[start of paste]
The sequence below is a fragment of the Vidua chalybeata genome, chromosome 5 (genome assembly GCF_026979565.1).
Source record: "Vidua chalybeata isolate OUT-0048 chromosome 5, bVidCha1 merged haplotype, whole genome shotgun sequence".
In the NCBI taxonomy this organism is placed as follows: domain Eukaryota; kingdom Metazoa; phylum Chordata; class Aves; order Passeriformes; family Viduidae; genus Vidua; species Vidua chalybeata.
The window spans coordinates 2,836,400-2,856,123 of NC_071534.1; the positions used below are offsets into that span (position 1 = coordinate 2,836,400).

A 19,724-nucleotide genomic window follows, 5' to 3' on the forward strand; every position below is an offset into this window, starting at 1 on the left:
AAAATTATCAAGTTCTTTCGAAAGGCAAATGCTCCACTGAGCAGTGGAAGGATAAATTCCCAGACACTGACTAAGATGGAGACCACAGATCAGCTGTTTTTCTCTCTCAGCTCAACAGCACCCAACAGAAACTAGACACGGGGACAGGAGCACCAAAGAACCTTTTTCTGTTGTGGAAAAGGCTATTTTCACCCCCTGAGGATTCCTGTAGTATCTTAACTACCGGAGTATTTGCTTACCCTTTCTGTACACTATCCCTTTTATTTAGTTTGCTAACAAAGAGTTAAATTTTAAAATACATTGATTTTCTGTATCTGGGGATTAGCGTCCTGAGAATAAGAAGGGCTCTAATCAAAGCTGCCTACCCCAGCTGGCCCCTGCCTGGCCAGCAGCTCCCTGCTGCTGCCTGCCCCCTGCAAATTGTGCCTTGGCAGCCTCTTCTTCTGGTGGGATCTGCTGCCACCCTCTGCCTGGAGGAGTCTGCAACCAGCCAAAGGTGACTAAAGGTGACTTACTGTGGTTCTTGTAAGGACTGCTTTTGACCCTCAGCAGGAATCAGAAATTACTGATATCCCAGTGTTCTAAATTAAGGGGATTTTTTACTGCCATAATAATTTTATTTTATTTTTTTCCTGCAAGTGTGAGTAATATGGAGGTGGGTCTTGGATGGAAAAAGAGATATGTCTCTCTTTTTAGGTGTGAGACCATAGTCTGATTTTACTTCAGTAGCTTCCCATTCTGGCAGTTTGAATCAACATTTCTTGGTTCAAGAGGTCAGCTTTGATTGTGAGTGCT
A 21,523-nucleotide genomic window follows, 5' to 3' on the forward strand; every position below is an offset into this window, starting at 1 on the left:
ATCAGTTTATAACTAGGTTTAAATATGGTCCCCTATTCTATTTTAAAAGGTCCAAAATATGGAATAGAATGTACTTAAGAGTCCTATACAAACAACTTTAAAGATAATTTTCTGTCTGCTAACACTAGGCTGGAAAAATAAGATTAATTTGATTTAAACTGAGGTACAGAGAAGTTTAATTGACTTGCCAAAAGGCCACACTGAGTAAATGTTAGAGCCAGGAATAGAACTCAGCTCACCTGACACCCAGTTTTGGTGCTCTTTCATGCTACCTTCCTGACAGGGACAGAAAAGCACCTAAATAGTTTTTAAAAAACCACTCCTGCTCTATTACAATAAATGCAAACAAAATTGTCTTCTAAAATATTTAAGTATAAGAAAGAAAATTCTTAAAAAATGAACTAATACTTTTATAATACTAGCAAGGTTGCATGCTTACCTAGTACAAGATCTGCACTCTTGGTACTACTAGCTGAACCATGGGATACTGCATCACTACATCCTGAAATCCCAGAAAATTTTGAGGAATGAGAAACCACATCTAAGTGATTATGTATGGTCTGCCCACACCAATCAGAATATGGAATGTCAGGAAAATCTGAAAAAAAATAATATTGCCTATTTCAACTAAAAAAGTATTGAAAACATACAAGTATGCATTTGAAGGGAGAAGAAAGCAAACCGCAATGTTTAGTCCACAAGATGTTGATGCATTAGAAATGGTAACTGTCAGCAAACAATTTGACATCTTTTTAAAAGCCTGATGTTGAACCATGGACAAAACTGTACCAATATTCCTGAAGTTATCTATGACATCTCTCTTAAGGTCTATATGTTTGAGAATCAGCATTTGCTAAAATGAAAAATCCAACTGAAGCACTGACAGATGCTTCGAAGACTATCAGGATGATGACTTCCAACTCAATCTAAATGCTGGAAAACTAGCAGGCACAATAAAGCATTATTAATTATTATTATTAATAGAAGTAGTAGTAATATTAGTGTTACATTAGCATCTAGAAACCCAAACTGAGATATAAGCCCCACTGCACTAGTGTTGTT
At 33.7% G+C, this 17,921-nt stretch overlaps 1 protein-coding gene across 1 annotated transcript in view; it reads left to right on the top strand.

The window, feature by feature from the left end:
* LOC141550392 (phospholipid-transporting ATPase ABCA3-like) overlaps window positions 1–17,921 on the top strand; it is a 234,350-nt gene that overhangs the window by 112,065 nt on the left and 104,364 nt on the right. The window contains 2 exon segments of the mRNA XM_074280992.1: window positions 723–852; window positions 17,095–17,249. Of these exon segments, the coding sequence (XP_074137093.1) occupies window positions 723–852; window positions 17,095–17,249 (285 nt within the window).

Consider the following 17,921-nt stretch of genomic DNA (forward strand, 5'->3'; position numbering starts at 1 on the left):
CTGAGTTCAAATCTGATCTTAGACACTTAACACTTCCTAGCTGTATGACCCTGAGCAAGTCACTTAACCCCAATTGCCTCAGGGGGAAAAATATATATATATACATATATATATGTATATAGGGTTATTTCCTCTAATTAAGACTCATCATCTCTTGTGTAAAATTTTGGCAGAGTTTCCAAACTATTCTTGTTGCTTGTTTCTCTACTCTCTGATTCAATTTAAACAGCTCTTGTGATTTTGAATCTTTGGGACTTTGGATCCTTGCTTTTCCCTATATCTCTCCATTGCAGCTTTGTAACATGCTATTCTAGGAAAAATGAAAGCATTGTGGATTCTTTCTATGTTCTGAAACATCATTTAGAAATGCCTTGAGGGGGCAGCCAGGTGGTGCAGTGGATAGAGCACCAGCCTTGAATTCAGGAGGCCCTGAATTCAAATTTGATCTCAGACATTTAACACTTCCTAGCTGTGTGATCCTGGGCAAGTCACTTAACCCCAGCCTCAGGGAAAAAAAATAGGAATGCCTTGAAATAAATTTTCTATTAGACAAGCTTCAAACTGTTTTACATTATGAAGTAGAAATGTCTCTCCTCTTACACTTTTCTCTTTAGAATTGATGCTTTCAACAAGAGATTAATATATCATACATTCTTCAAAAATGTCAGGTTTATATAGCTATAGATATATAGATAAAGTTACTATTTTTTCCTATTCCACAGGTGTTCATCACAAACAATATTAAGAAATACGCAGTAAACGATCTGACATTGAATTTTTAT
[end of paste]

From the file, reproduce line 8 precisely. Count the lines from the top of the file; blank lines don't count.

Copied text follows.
ATCAGTTTATAACTAGGTTTAAATATGGTCCCCTATTCTATTTTAAAAGGTCCAAAATATGGAATAGAATGTACTTAAGAGTCCTATACAAACAACTTTAAAGATAATTTTCTGTCTGCTAACACTAGGCTGGAAAAATAAGATTAATTTGATTTAAACTGAGGTACAGAGAAGTTTAATTGACTTGCCAAAAGGCCACACTGAGTAAATGTTAGAGCCAGGAATAGAACTCAGCTCACCTGACACCCAGTTTTGGTGCTCTTTCATGCTACCTTCCTGACAGGGACAGAAAAGCACCTAAATAGTTTTTAAAAAACCACTCCTGCTCTATTACAATAAATGCAAACAAAATTGTCTTCTAAAATATTTAAGTATAAGAAAGAAAATTCTTAAAAAATGAACTAATACTTTTATAATACTAGCAAGGTTGCATGCTTACCTAGTACAAGATCTGCACTCTTGGTACTACTAGCTGAACCATGGGATACTGCATCACTACATCCTGAAATCCCAGAAAATTTTGAGGAATGAGAAACCACATCTAAGTGATTATGTATGGTCTGCCCACACCAATCAGAATATGGAATGTCAGGAAAATCTGAAAAAAAATAATATTGCCTATTTCAACTAAAAAAGTATTGAAAACATACAAGTATGCATTTGAAGGGAGAAGAAAGCAAACCGCAATGTTTAGTCCACAAGATGTTGATGCATTAGAAATGGTAACTGTCAGCAAACAATTTGACATCTTTTTAAAAGCCTGATGTTGAACCATGGACAAAACTGTACCAATATTCCTGAAGTTATCTATGACATCTCTCTTAAGGTCTATATGTTTGAGAATCAGCATTTGCTAAAATGAAAAATCCAACTGAAGCACTGACAGATGCTTCGAAGACTATCAGGATGATGACTTCCAACTCAATCTAAATGCTGGAAAACTAGCAGGCACAATAAAGCATTATTAATTATTATTATTAATAGAAGTAGTAGTAATATTAGTGTTACATTAGCATCTAGAAACCCAAACTGAGATATAAGCCCCACTGCACTAGTGTTGTT